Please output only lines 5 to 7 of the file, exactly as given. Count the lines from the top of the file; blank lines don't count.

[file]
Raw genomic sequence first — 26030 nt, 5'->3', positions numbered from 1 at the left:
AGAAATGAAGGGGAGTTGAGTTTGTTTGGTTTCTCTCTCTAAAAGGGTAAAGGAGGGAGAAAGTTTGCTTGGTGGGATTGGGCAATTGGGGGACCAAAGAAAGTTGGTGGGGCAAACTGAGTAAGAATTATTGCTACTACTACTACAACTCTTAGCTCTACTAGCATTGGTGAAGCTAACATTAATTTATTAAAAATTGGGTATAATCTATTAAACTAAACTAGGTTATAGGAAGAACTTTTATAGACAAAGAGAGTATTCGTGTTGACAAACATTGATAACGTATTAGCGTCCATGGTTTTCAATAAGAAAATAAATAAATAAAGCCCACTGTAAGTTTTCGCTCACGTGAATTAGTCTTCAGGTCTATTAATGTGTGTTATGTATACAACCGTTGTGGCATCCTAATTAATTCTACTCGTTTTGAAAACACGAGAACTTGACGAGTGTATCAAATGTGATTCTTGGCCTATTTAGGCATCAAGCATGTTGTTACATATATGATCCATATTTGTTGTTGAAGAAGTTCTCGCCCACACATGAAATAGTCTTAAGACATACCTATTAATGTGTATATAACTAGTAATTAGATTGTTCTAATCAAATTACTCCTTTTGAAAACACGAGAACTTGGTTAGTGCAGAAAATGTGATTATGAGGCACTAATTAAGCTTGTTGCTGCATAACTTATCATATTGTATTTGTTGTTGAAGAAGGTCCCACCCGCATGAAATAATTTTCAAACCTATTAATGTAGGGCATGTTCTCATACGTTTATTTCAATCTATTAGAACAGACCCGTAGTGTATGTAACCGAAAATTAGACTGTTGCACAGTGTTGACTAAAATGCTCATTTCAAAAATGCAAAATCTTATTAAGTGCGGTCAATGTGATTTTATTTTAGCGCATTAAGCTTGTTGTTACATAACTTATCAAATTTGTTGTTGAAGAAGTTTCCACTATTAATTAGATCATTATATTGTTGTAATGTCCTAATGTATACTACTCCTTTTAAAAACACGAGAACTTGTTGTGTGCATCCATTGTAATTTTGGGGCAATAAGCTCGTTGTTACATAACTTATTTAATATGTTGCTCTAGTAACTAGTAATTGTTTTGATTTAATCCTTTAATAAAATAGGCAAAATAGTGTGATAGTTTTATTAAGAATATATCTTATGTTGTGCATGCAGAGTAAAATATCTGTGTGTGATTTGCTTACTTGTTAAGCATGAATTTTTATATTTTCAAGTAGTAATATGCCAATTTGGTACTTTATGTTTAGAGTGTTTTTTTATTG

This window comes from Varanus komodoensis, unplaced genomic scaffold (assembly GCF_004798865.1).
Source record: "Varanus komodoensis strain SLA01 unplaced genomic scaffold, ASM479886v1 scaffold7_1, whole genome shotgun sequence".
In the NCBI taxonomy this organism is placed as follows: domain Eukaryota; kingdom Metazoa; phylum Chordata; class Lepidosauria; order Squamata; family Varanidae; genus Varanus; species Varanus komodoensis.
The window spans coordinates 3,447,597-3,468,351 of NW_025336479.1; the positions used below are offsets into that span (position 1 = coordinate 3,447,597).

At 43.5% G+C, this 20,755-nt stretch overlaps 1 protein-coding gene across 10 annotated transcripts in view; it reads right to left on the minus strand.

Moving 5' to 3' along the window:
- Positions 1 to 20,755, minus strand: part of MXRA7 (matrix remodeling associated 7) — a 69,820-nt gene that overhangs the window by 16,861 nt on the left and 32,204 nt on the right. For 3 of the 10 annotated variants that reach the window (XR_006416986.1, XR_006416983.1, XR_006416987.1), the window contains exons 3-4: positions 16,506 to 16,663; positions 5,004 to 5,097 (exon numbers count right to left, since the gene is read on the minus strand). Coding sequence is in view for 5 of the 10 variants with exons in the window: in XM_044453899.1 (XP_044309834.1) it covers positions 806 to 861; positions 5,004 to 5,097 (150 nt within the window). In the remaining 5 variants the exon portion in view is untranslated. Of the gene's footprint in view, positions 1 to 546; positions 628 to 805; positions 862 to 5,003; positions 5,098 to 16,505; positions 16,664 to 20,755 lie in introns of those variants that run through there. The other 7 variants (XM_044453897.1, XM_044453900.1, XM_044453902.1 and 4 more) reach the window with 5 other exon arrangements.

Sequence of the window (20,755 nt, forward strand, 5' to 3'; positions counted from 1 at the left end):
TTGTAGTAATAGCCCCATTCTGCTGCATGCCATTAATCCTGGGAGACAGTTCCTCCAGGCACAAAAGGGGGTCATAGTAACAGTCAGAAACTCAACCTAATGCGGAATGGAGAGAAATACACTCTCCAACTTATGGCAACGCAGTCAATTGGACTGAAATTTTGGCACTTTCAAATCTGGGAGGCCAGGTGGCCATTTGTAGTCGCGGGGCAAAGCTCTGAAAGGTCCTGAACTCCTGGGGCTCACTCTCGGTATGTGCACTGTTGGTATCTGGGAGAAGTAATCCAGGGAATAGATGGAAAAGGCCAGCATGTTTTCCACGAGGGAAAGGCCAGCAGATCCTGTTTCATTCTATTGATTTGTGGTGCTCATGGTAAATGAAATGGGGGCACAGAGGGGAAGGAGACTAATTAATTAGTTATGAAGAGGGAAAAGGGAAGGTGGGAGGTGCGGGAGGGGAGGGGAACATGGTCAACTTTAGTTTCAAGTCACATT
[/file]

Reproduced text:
In the NCBI taxonomy this organism is placed as follows: domain Eukaryota; kingdom Metazoa; phylum Chordata; class Lepidosauria; order Squamata; family Varanidae; genus Varanus; species Varanus komodoensis.
The window spans coordinates 3,447,597-3,468,351 of NW_025336479.1; the positions used below are offsets into that span (position 1 = coordinate 3,447,597).

At 43.5% G+C, this 20,755-nt stretch overlaps 1 protein-coding gene across 10 annotated transcripts in view; it reads right to left on the minus strand.